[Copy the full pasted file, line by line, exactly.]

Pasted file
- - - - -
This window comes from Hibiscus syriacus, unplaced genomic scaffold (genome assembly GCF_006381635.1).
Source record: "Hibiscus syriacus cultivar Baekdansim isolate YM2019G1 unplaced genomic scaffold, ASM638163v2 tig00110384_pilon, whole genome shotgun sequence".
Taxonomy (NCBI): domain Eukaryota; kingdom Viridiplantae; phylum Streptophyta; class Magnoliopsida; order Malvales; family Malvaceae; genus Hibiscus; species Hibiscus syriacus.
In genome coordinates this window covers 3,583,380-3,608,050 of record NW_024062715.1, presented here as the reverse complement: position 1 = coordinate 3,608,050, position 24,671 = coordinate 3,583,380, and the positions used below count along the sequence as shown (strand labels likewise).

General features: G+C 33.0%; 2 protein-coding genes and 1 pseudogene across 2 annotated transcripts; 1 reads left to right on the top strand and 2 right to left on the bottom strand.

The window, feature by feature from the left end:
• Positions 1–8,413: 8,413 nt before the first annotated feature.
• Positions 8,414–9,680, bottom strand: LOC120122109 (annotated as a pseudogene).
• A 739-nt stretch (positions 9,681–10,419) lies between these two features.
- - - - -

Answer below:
This window comes from Hibiscus syriacus, unplaced genomic scaffold (genome assembly GCF_006381635.1).
Source record: "Hibiscus syriacus cultivar Baekdansim isolate YM2019G1 unplaced genomic scaffold, ASM638163v2 tig00110384_pilon, whole genome shotgun sequence".
Taxonomy (NCBI): domain Eukaryota; kingdom Viridiplantae; phylum Streptophyta; class Magnoliopsida; order Malvales; family Malvaceae; genus Hibiscus; species Hibiscus syriacus.
In genome coordinates this window covers 3,583,380-3,608,050 of record NW_024062715.1, presented here as the reverse complement: position 1 = coordinate 3,608,050, position 24,671 = coordinate 3,583,380, and the positions used below count along the sequence as shown (strand labels likewise).

General features: G+C 33.0%; 2 protein-coding genes and 1 pseudogene across 2 annotated transcripts; 1 reads left to right on the top strand and 2 right to left on the bottom strand.

The window, feature by feature from the left end:
• Positions 1–8,413: 8,413 nt before the first annotated feature.
• Positions 8,414–9,680, bottom strand: LOC120122109 (annotated as a pseudogene).
• A 739-nt stretch (positions 9,681–10,419) lies between these two features.